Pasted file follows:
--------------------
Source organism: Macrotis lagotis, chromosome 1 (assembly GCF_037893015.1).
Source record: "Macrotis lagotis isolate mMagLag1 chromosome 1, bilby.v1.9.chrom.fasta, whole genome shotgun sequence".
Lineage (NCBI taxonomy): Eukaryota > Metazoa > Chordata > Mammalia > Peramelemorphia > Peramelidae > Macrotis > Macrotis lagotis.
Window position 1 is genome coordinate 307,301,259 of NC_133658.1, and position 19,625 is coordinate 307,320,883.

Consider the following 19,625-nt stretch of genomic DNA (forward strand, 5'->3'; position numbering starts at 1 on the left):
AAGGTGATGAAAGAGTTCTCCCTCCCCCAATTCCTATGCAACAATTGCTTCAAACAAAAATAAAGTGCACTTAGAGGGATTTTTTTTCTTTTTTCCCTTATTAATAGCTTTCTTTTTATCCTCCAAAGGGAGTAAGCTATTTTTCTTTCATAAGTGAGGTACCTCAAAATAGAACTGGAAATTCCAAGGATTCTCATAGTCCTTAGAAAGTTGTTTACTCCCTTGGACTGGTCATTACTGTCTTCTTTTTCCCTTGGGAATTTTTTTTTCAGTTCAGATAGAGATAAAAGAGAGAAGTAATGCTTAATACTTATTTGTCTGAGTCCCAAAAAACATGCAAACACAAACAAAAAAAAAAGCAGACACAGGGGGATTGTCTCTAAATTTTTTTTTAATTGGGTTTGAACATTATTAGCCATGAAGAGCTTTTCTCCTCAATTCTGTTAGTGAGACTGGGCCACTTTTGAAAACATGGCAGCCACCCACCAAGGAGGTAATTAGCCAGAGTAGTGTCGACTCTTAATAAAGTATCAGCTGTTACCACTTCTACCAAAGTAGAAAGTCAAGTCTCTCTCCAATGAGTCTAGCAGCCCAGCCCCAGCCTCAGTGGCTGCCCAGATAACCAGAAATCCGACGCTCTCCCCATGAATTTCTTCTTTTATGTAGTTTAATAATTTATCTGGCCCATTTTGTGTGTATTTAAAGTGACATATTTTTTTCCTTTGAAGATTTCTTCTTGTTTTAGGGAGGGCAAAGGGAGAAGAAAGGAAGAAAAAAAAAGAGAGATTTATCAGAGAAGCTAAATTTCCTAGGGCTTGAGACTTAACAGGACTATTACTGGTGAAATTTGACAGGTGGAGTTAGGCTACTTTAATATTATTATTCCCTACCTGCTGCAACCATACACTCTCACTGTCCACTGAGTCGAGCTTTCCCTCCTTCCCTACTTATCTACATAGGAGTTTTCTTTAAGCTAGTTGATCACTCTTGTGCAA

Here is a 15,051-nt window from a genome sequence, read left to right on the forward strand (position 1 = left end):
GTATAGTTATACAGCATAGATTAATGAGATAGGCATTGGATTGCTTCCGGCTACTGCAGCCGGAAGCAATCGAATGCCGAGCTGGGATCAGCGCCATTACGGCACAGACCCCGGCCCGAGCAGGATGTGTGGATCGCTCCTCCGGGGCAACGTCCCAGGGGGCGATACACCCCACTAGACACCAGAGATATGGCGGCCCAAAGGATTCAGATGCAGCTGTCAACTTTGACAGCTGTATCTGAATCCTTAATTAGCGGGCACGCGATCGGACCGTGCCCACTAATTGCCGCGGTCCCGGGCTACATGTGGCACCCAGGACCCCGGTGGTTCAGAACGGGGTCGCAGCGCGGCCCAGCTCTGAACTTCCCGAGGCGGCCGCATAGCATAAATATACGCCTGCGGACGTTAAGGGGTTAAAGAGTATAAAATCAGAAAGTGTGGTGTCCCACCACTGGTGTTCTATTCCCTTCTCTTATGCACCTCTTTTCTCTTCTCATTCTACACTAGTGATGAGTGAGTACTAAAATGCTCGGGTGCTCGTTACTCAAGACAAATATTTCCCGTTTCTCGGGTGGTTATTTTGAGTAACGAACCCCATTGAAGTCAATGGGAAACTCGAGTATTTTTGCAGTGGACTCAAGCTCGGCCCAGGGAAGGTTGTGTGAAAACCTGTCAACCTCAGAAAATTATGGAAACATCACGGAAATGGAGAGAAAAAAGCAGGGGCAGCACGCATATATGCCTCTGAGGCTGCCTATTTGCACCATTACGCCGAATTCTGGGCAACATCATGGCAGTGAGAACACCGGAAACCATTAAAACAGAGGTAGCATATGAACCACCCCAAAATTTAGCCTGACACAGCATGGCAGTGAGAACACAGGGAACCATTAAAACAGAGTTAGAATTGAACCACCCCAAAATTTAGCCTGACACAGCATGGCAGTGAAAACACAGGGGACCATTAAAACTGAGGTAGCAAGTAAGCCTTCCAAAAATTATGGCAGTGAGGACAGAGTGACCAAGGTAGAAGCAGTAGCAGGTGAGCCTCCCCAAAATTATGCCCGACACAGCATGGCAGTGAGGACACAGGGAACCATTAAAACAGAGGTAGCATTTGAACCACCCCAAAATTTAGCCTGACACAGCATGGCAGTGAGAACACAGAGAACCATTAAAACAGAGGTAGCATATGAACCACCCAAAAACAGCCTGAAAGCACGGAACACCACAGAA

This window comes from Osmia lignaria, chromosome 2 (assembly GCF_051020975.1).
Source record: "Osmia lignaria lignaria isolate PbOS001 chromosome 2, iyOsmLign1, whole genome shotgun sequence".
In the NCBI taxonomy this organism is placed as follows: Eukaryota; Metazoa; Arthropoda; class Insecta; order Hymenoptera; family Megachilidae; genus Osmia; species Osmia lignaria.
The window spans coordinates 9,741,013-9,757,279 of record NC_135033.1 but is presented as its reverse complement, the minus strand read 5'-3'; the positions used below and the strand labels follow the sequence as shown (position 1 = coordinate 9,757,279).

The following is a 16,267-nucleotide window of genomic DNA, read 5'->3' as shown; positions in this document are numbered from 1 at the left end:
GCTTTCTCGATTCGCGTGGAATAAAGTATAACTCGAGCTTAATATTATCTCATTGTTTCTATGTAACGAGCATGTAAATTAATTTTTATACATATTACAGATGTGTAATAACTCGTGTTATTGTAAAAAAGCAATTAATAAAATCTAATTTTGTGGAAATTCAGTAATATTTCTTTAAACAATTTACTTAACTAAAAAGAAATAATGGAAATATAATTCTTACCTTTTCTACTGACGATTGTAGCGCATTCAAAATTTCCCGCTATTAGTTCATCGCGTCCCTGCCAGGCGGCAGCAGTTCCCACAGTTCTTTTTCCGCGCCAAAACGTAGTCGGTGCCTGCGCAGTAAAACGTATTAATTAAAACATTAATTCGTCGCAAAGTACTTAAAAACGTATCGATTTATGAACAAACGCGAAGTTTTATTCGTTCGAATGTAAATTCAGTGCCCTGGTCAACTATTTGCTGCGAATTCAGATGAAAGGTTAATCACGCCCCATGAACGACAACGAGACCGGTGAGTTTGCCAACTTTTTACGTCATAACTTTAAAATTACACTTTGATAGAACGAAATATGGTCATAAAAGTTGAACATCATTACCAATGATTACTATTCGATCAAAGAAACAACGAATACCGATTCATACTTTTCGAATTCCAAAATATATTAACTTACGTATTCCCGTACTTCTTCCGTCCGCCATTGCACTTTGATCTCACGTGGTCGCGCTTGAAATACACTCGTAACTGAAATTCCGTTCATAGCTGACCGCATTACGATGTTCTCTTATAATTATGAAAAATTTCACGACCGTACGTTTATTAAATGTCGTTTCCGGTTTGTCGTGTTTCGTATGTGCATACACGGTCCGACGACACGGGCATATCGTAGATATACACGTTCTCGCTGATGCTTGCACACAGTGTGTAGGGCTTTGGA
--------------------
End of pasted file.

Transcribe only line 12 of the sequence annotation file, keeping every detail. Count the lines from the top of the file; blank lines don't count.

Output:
The window spans coordinates 9,741,013-9,757,279 of record NC_135033.1 but is presented as its reverse complement, the minus strand read 5'-3'; the positions used below and the strand labels follow the sequence as shown (position 1 = coordinate 9,757,279).